Back in the present day, the ARoS Aarhus Art Museum is the most visited in Scandinavia and one of the best things to do in Aarhus. Check out the Rainbow Panorama on the roof, a circular walkway of colored glass more than 150 feet above the ground that allows you to view the city through all the colors of the spectrum. Other things to see include the quirky Infinite Bridge, an art installation and wooden jetty that loops round in a circle over the waters of the harbor.
Norway’s green, arty, and eminently liveable capital lies at the end of a long fjord, hemmed in by forest and mountains. Compact and cultured, Oslo is emerging as a center for the arts and increasingly, avant-garde cuisine, as a string of Michelin-starred restaurants and cool cafés are putting to rest the notion that Norwegians live on hot dogs.
There’s plenty to see in the city, from the Royal Palace, set in a leafy park where you can stroll, to the medieval Akershus Fortress—one of the best castles in Norway—and the interactive Nobel Peace Centre, dedicated to the winners of this coveted prize and their stories.
Visit the Viking Ship Museum to learn about the extraordinary history of the Vikings and see ships dating back to the ninth century, as well as artifacts from ancient burial chambers. This fascinating museum shares the Bygdøy peninsula with the Norwegian Maritime Museum and the Kon-Tiki Museum, which tells the story of the expeditions of explorer Thor Heyerdahl.
If you want to see Edvard Munch’s iconic painting, The Scream, head to the National Gallery. But the expressionist’s work extends way beyond this disturbing image, so visit the brand new Munch Museum on the regenerated waterfront to admire his brightly colored landscapes, rural scenes, and portraits.
For the best views of the city and fjord, make the short journey to Holmenkollen, the Olympic ski jump. The views from the top of the tower are magnificent and there’s a fascinating museum that delves into the history of skiing and polar exploration, topics close to the hearts of Norwegians.
Geirangerfjord ranks as one of the longest and deepest fjords in the world, earning it a spot on the UNESCO World Heritage list. Waterfalls cascade from almost vertical mountain sides over 900 feet in height. The famous falls De syv søstrene (Seven Sisters), Friaren (the Suitor), and Brudesløret (Bridal Veil) tease the cliffs with graceful veils of mist, catching the occasional rainbow.
Geiranger itself is little more than a village with some of the most dazzling scenery of the region within easy reach. Take a tour to the village of Olden and go on a ride on a Troll Car, a seven-seater electric vehicle resembling a chunky golf cart that takes you within 1,700 feet of the icy tongue of the Briksdal Glacier. Hike the short distance to get up close to this creaking wall of ice.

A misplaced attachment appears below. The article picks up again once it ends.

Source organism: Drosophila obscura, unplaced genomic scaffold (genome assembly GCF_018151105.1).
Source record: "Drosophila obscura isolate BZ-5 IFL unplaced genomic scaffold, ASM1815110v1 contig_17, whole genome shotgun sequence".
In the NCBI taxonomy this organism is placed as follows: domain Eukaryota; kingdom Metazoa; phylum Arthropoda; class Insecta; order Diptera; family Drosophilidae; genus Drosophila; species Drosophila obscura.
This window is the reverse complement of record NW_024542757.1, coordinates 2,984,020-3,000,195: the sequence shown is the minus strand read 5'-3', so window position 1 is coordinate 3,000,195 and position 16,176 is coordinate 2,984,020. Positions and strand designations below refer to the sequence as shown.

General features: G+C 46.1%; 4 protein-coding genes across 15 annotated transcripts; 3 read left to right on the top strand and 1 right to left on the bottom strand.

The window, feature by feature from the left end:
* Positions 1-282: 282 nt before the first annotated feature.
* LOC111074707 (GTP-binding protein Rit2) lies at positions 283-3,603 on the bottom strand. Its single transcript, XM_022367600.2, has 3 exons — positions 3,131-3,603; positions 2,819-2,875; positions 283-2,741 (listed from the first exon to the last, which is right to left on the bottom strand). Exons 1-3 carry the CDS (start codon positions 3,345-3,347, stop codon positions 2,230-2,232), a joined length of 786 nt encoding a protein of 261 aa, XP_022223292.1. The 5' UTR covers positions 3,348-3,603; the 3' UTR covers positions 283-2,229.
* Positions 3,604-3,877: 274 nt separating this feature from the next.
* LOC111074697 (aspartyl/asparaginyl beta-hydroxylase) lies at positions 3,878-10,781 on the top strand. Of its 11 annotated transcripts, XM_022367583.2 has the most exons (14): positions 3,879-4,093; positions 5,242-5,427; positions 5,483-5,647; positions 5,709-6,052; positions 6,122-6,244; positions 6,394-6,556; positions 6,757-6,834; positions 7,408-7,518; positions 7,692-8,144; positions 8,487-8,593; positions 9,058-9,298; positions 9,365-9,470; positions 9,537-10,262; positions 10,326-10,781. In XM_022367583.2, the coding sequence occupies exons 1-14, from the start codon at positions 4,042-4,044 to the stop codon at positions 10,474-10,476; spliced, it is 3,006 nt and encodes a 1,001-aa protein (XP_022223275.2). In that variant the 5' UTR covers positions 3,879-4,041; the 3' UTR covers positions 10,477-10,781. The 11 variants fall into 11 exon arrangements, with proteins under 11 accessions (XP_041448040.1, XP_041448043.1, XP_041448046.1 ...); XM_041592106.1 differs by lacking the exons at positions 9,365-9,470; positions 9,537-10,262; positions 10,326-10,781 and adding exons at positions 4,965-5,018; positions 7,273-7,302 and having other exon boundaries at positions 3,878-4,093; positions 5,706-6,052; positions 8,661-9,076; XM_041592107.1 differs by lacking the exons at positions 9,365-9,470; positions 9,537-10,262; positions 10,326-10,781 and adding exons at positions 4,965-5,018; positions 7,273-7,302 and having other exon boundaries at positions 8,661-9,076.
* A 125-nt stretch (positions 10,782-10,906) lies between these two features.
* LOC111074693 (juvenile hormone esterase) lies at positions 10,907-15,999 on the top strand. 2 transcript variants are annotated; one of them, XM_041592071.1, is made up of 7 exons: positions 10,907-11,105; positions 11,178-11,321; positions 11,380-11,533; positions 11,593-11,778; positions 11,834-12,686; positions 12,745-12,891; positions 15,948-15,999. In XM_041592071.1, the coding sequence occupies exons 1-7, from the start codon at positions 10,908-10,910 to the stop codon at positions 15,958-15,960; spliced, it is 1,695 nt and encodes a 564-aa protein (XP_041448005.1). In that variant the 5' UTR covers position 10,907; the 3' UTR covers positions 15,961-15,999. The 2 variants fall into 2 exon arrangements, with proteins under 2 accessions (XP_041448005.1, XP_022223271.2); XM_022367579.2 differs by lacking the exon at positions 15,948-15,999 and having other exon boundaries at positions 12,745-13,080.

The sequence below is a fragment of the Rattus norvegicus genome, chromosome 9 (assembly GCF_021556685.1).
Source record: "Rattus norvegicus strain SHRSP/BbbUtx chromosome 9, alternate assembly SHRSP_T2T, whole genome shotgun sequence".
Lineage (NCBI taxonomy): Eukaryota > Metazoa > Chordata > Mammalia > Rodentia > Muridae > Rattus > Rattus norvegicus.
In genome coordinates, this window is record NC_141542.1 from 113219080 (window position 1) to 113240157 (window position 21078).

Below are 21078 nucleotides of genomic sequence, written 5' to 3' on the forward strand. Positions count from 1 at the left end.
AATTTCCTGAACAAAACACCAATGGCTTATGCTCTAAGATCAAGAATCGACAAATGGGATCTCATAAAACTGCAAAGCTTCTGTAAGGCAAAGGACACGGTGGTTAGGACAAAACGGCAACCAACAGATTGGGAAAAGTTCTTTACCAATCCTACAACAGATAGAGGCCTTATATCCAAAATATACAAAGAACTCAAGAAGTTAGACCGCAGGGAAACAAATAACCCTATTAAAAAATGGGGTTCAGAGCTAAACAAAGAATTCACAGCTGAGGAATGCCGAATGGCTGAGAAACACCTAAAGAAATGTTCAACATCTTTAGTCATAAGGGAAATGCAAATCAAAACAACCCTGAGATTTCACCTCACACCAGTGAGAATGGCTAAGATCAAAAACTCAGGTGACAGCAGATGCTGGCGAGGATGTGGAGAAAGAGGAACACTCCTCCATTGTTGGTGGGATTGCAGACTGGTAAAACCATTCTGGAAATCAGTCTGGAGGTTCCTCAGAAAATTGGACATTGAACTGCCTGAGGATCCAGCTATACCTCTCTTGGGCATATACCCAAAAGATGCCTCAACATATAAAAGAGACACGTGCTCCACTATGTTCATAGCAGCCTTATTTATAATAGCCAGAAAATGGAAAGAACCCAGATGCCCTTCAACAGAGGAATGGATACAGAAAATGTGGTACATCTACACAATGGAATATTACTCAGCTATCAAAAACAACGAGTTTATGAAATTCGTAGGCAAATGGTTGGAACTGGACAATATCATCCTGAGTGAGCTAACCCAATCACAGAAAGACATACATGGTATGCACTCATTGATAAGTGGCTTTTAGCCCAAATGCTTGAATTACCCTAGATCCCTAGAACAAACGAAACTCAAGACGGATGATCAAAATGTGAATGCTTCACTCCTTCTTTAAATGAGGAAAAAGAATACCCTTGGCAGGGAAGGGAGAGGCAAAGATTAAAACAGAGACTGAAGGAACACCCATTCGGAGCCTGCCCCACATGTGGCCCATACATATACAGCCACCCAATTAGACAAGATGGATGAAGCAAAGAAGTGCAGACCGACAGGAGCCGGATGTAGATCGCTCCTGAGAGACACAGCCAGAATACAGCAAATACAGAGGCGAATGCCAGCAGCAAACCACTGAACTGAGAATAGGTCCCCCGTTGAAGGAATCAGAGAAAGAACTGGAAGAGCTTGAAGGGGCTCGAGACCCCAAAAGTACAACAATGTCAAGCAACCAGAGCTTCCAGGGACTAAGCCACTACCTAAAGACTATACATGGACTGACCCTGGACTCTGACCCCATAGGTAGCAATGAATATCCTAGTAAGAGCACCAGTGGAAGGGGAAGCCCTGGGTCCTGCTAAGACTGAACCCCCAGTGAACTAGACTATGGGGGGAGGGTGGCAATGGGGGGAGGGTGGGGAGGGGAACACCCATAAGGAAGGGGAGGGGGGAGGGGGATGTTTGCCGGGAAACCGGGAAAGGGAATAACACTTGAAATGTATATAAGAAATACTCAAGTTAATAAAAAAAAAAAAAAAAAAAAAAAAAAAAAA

Or head up Mount Dalsnibba at the head of the fjord, passing through lush farmland where cattle graze, climbing ever higher via a series of switchbacks to 4,500 feet for views down over the arm of the sapphire-blue Geirangerfjord, hemmed in by towering mountains and waterfalls.
If you dare, one of the most exciting things to do in Norway is to venture onto the Skywalk, a metal platform built into the rocks that juts out so you feel as though you’re taking a leap of faith and stepping straight off the cliff.
A sleepy farming community at the end of a curving arm of the Nordfjord, Olden is the gateway to a landscape of high mountain lakes, deep fjords, and snow-capped peaks. For perspective on this beautiful setting, ride the Skylift cable car from the neighboring village of Loen up 3,600 feet to Mount Hoven.
From the top, you’ll have panoramic views of Lake Lovatnet, the vast Jostedalsbreen Glacier, mainland Europe’s largest, Olden itself, and the long, narrow Nordfjord. Numerous hiking trails start from the cable car station.
The mighty Jostedalsbreen extends its icy arms across the mountaintops. Take a boat ride on one of the best lakes in Norway, Lake Lovatnet, a glacial lake in an iridescent shade of turquoise with views of the tongue of the ice-blue Kjenndalen glacier, one of Jostedalsbreen’s tentacles.
Briksdal is another offshoot of this vast icefield, accessed by a scenic hike along a rushing mountain river and a glassy lake flecked with ice. Or visit Lake Oppstryn, another glacier-fed lake at almost 2,000 feet above sea level, which is accessed via nineteen hairpin bends.
Call in at the Jostedal National Park Center, designed in the style of a Viking longhouse, to learn about the geology of this beautiful place. You’ll work up an appetite in all this fresh air, so luckily, traditional Norwegian cuisine is always at hand: coffee served with waffles piled high with berries and whipped cream.
Tempted to explore the great outdoors or immerse yourself in the culture and cuisine of Scandinavia’s stylish cities? Browse our luxury cruises to Scandinavia and start planning your next adventure.